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Long read. Fantastic perspectives on programming, software, architecture, teams, computing ... in a Q&A from Forth land

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Erlang achieves Dan Ingalls' Smalltalk goals 

Choice in software systems design seems hampered by the scaffolding needed to use shared memory and message passing between threads and processes. Dan Ingalls: "An OS has the things not there in the language. There shouldn't be one.". It was about but the VM seems to solve that, with shared binaries between processes and transparent message-passing across nodes. Maybe your language and database should run on the ?

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Greetings, people! I am a software developer. Outside of work, I use free/libre software almost exclusively. I am pained that we continue to allow nature and community to get degraded by crony individualism. We can do much better, e.g. the voluntary refugee concept.

I have been chuffed with the almost all of the time I have been on it. There is plenty of food for thought in many a toot out there. I am having to move off @wyatwerp now, and really happy to find a Fediverse instance that ... uh ... federates.

Why are there laundry appliances in some kitchens, when it's way more practical to put them in the bathroom? I find it gross, to the point I wouldn't willingly live in a place with a combined kitchen/ bathroom.

10 Build something on a proprietary platform

20 Get pushed out by the platform's money grabbing stunt

30 Learn about awesome free and open platforms that could full the void

40 Ignore all that and find new proprietary platform

50 goto 10

How about we move beyond the metaphors of both economic "growth" and "degrowth" and talk about economic "health"? Healthy being a state where an economy is fulfilling its core purpose; helping us get the resources we need both to survive - including a livable planet - and to thrive.

Wellbeing indicators are one way to measure that. Are there others?

#economics #EconomicGrowth #deGrowth #GreenGrowth

Looking for a (php) job.

Full remote or bicycle accessible (<16 km by ride).

If you need a senior backend developer (+20y of php / 43yo 😅).
Hire me only if you need high quality, precise, human readable code.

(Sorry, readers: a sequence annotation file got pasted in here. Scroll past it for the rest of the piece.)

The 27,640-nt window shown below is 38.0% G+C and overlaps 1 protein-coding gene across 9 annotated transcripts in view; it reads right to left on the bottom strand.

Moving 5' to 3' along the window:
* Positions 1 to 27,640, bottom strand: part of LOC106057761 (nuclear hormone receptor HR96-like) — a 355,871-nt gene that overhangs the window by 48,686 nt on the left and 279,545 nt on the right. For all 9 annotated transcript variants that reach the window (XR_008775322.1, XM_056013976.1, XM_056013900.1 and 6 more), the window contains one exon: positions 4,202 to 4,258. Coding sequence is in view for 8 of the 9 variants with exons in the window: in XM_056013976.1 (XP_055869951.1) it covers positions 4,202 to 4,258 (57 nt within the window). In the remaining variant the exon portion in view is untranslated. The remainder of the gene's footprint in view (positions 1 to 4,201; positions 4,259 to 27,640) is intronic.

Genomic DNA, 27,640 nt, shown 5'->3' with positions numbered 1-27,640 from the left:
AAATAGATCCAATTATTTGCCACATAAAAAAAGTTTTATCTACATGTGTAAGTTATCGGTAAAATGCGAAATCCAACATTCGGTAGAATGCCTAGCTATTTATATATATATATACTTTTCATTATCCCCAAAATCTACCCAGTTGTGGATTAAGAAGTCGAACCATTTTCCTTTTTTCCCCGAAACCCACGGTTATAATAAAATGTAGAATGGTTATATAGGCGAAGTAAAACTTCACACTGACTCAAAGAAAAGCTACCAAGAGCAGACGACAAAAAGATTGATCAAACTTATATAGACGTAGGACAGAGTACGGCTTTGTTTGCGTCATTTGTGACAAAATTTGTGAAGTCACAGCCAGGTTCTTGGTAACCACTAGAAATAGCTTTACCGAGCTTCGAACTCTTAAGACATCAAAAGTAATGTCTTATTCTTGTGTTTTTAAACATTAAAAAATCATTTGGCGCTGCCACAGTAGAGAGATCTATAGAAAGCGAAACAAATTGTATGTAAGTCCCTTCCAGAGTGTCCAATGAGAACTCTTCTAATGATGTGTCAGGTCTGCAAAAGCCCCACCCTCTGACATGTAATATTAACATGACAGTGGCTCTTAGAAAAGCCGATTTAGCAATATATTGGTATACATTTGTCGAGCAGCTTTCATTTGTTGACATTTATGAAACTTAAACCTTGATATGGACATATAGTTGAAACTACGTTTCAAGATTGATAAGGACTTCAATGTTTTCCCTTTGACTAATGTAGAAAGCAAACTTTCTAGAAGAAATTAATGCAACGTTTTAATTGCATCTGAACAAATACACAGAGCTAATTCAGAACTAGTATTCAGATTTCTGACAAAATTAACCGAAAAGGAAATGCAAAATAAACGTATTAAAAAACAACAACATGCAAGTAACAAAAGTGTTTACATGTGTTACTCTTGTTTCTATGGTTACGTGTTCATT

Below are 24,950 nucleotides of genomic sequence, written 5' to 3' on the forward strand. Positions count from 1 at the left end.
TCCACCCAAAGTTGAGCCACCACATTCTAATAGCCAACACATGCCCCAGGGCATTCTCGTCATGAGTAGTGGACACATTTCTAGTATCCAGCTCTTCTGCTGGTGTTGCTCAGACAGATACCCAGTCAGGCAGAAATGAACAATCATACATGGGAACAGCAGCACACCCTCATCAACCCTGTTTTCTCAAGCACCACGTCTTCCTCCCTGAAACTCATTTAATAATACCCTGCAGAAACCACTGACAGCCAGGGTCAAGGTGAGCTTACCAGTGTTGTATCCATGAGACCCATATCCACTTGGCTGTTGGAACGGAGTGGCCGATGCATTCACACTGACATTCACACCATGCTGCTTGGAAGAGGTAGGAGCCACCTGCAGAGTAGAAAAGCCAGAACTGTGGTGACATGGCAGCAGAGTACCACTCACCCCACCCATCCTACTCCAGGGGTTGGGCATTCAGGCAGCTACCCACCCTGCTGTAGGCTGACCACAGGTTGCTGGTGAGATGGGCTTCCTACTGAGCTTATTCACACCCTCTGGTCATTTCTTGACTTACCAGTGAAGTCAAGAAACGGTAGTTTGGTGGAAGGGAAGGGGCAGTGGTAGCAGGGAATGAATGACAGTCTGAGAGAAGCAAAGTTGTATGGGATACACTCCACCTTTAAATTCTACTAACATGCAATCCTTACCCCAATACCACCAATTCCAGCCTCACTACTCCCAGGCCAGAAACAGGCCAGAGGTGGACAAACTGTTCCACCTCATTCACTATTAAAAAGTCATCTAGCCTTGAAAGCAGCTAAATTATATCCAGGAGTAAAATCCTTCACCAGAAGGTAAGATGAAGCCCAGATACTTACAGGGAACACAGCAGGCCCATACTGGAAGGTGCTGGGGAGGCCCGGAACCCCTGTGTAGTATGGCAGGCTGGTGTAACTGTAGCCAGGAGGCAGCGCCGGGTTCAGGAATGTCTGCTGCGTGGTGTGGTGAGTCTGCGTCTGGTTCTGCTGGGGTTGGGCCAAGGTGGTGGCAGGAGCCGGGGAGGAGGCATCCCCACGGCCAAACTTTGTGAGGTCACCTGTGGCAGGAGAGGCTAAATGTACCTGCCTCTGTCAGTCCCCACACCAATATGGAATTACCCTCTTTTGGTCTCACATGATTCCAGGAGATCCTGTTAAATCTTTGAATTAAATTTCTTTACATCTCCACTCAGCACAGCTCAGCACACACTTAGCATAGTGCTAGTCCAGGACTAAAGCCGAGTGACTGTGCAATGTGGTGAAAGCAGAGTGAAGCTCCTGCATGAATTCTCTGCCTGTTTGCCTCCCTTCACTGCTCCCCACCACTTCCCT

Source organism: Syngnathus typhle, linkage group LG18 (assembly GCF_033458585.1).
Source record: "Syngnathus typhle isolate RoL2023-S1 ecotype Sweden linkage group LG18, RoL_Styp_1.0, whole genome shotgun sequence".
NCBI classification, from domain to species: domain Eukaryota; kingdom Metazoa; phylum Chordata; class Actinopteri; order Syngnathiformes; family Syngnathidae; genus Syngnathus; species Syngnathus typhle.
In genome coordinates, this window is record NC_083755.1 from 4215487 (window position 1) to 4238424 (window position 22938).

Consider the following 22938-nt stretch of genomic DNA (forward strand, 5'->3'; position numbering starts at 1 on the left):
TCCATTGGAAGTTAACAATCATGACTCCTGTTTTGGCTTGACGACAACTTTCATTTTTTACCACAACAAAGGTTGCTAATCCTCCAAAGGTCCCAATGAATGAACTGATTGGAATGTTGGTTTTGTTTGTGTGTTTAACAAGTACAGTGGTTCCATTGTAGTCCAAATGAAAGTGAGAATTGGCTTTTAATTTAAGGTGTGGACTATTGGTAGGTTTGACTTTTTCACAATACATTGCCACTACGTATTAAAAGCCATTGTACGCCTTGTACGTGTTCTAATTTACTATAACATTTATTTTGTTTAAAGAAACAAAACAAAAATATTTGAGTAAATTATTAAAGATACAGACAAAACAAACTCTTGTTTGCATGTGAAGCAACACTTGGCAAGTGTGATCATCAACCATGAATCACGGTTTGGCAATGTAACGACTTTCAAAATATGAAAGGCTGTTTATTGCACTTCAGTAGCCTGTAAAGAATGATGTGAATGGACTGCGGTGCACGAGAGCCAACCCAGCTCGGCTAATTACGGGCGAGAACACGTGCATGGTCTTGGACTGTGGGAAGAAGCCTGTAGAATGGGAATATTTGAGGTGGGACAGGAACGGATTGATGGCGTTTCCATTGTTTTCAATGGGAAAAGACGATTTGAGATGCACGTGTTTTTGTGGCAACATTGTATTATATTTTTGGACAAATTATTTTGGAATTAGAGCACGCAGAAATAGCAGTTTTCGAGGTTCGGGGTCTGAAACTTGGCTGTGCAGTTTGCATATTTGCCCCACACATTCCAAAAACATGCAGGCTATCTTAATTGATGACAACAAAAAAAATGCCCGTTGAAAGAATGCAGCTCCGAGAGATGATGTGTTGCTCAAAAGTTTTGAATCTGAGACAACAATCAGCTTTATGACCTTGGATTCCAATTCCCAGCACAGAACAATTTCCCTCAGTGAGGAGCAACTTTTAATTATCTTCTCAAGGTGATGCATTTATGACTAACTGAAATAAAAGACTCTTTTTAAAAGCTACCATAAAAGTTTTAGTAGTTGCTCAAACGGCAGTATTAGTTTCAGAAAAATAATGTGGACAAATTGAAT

I am en engineer before being a developer, loving simple (≠ easy), reliable, sustainable architectures.

If you don't need me, but know someone else who can be interested, feel free to foward.

🇫🇷 French accent when speaking english, but open to the world.

The most unrealistic thing about intergalactic space whales with biological warp drives was that they hadn't all already been hunted to extinction.

The thing the Unity Incident has highlighted for me is confirmation of the kind of brainrot @neauoire talks about: people are learning the tool, not the craft. I see people all over talking about how they can't just switch because they *know* Unity (ongoing/in-dev projects aside, of course).
"Game design" is a skill. Unity is not a skill, it's a tool. The ability to carry a skill to another tool is something that modern software companies are actively trying to stop you doing. Do not let them.

I have tested today the Mailer from #haikuos and need to say -> that I fall in love with it.
I ask my self "why is this concept not finding on #linux or other platforms"
The usage of the file systems attributes is very interesting and that the service that will send and pull mails are split off from the tool to write and read, is great
That let me think about a different way how applications should build for a desktop, or not ? ☺️

> it should be worth a try getting academics to use GPG keys like some computer practitioners do

Sure, but first the app interfaces for using cryptographic keys might need to brought into the 21st century. I'll admit it's been a few years, but last time I tried to use PGP regularly it was such a nightmare I gave up.

@marutks Yes, but like why would you pretend to have an anti-feature?